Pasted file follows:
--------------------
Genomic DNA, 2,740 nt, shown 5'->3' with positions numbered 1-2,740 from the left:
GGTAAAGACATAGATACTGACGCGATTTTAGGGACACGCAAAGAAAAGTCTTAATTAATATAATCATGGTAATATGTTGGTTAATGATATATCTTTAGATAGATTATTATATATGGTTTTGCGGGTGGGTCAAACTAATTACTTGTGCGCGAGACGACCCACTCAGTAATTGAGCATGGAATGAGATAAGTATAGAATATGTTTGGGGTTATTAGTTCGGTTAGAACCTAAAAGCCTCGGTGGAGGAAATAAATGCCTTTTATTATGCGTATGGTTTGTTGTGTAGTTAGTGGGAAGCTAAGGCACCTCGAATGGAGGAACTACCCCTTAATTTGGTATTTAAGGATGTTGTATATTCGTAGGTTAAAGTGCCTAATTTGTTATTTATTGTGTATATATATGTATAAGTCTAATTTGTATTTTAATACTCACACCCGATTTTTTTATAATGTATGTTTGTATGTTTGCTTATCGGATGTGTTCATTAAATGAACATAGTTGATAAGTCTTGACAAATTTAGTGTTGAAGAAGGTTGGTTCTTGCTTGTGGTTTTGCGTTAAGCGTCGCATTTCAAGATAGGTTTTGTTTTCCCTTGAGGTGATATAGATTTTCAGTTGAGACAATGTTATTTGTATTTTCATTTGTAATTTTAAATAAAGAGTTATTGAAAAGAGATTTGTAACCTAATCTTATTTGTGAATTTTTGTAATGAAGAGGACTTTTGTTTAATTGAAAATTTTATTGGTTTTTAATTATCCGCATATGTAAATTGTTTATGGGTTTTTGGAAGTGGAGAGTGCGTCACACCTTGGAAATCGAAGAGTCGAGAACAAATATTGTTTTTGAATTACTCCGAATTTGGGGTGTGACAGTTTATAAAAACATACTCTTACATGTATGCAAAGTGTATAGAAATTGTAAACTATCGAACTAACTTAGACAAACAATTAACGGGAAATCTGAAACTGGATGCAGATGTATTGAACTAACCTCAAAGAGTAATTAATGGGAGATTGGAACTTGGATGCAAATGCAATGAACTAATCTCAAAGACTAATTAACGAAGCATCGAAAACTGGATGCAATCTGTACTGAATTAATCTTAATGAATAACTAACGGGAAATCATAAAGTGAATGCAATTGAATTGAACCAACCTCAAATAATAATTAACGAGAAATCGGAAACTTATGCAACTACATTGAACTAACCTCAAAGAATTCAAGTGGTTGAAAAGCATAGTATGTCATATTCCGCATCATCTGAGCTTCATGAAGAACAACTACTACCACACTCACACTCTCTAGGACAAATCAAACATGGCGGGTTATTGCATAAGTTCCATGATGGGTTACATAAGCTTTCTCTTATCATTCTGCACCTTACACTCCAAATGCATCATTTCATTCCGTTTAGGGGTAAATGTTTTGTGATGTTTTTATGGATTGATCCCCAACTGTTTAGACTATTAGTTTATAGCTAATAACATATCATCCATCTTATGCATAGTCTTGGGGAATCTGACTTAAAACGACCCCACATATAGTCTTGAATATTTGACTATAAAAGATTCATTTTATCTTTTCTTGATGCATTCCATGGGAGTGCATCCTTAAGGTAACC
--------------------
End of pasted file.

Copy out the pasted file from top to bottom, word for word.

Genomic DNA, 2,740 nt, shown 5'->3' with positions numbered 1-2,740 from the left:
GGTAAAGACATAGATACTGACGCGATTTTAGGGACACGCAAAGAAAAGTCTTAATTAATATAATCATGGTAATATGTTGGTTAATGATATATCTTTAGATAGATTATTATATATGGTTTTGCGGGTGGGTCAAACTAATTACTTGTGCGCGAGACGACCCACTCAGTAATTGAGCATGGAATGAGATAAGTATAGAATATGTTTGGGGTTATTAGTTCGGTTAGAACCTAAAAGCCTCGGTGGAGGAAATAAATGCCTTTTATTATGCGTATGGTTTGTTGTGTAGTTAGTGGGAAGCTAAGGCACCTCGAATGGAGGAACTACCCCTTAATTTGGTATTTAAGGATGTTGTATATTCGTAGGTTAAAGTGCCTAATTTGTTATTTATTGTGTATATATATGTATAAGTCTAATTTGTATTTTAATACTCACACCCGATTTTTTTATAATGTATGTTTGTATGTTTGCTTATCGGATGTGTTCATTAAATGAACATAGTTGATAAGTCTTGACAAATTTAGTGTTGAAGAAGGTTGGTTCTTGCTTGTGGTTTTGCGTTAAGCGTCGCATTTCAAGATAGGTTTTGTTTTCCCTTGAGGTGATATAGATTTTCAGTTGAGACAATGTTATTTGTATTTTCATTTGTAATTTTAAATAAAGAGTTATTGAAAAGAGATTTGTAACCTAATCTTATTTGTGAATTTTTGTAATGAAGAGGACTTTTGTTTAATTGAAAATTTTATTGGTTTTTAATTATCCGCATATGTAAATTGTTTATGGGTTTTTGGAAGTGGAGAGTGCGTCACACCTTGGAAATCGAAGAGTCGAGAACAAATATTGTTTTTGAATTACTCCGAATTTGGGGTGTGACAGTTTATAAAAACATACTCTTACATGTATGCAAAGTGTATAGAAATTGTAAACTATCGAACTAACTTAGACAAACAATTAACGGGAAATCTGAAACTGGATGCAGATGTATTGAACTAACCTCAAAGAGTAATTAATGGGAGATTGGAACTTGGATGCAAATGCAATGAACTAATCTCAAAGACTAATTAACGAAGCATCGAAAACTGGATGCAATCTGTACTGAATTAATCTTAATGAATAACTAACGGGAAATCATAAAGTGAATGCAATTGAATTGAACCAACCTCAAATAATAATTAACGAGAAATCGGAAACTTATGCAACTACATTGAACTAACCTCAAAGAATTCAAGTGGTTGAAAAGCATAGTATGTCATATTCCGCATCATCTGAGCTTCATGAAGAACAACTACTACCACACTCACACTCTCTAGGACAAATCAAACATGGCGGGTTATTGCATAAGTTCCATGATGGGTTACATAAGCTTTCTCTTATCATTCTGCACCTTACACTCCAAATGCATCATTTCATTCCGTTTAGGGGTAAATGTTTTGTGATGTTTTTATGGATTGATCCCCAACTGTTTAGACTATTAGTTTATAGCTAATAACATATCATCCATCTTATGCATAGTCTTGGGGAATCTGACTTAAAACGACCCCACATATAGTCTTGAATATTTGACTATAAAAGATTCATTTTATCTTTTCTTGATGCATTCCATGGGAGTGCATCCTTAAGGTAACC